Step 2. When in doubt measure it out. I’m actually not one for measuring at all (the secrets out!). I usually use my eye and, for the most part, it doesn’t fail me. But if you’re unsure I would measure the spacing from each frame top to bottom and side to side. If you are doing a grid like I did below with the Josef Frank wallpaper samples I recommend MEASURING EVERYTHING! If it is off by a little you will notice. This is easy to do when all the frames are the the same size. First determine the spacing you would like from each frame. I chose 2 inches top and bottom. I then measured the center of the wall and hung the center most painting (the yellow and blue fish wallpaper sample) eye level at the center. I then worked row to row from the center frame to the left and then from the center frame to the right. After I hung the center most frame, I measured the center of the frame to the left (half of the width of the frame) plus 2 inches plus anther half of the second frame. This is where my second nail goes. Does this make sense? So, you measure the width of the frame plus 2 inches to get the spacing for each frame. For the top and bottom measurements, measure the length of the frame where the nail will hang on the frame plus two inches.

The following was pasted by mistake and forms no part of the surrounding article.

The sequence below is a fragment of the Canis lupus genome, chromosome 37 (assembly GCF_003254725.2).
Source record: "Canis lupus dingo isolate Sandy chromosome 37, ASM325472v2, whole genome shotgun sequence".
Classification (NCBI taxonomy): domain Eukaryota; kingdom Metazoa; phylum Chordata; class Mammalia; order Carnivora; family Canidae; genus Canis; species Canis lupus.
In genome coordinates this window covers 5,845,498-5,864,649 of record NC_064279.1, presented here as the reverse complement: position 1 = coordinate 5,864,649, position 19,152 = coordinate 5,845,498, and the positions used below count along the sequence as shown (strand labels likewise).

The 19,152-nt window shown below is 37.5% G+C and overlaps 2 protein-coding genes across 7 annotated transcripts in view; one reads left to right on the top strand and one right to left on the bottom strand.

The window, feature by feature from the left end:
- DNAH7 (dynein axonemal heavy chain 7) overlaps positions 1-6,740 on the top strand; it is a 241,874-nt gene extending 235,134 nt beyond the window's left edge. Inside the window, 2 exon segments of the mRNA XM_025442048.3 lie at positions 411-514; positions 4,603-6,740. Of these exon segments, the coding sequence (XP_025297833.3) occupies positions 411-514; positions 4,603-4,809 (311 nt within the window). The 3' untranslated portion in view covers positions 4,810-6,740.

. Mix it up. Vary the size of frames and the style and type of frames. Don’t use too many small 5 x 7 frames close together, it will make the salon wall look lopsided and imbalanced next to the other larger frames. In the image below on my living room wall I’ve used ornate gold leaved frames, natural wood frames, black frames, and no frames at all! All varying in size and staggering in placement. I like doing a salon wall this way because first of all, I usually just end up using what I have in my home (one of the perks of having an artist husband), and second I think it looks more like a curated collection that way. We buy antique and thrifted frames, as well as custom made frames from my husband’s favorite frame maker Krieger Ricks
. Add 3 dimensions Use sculptural elements to add dimension and interest and depth and fill in the gaps. In my son Henrik’s room we framed a large fox target that we found in Germany and bought for $3. Next to it is a tramp style frame. Tramp frames were carved from cigar boxes and shipping crates carved into notched layers. In between the frames are smaller, 3 dimensional pieces; an owl clock and roe deer antlers.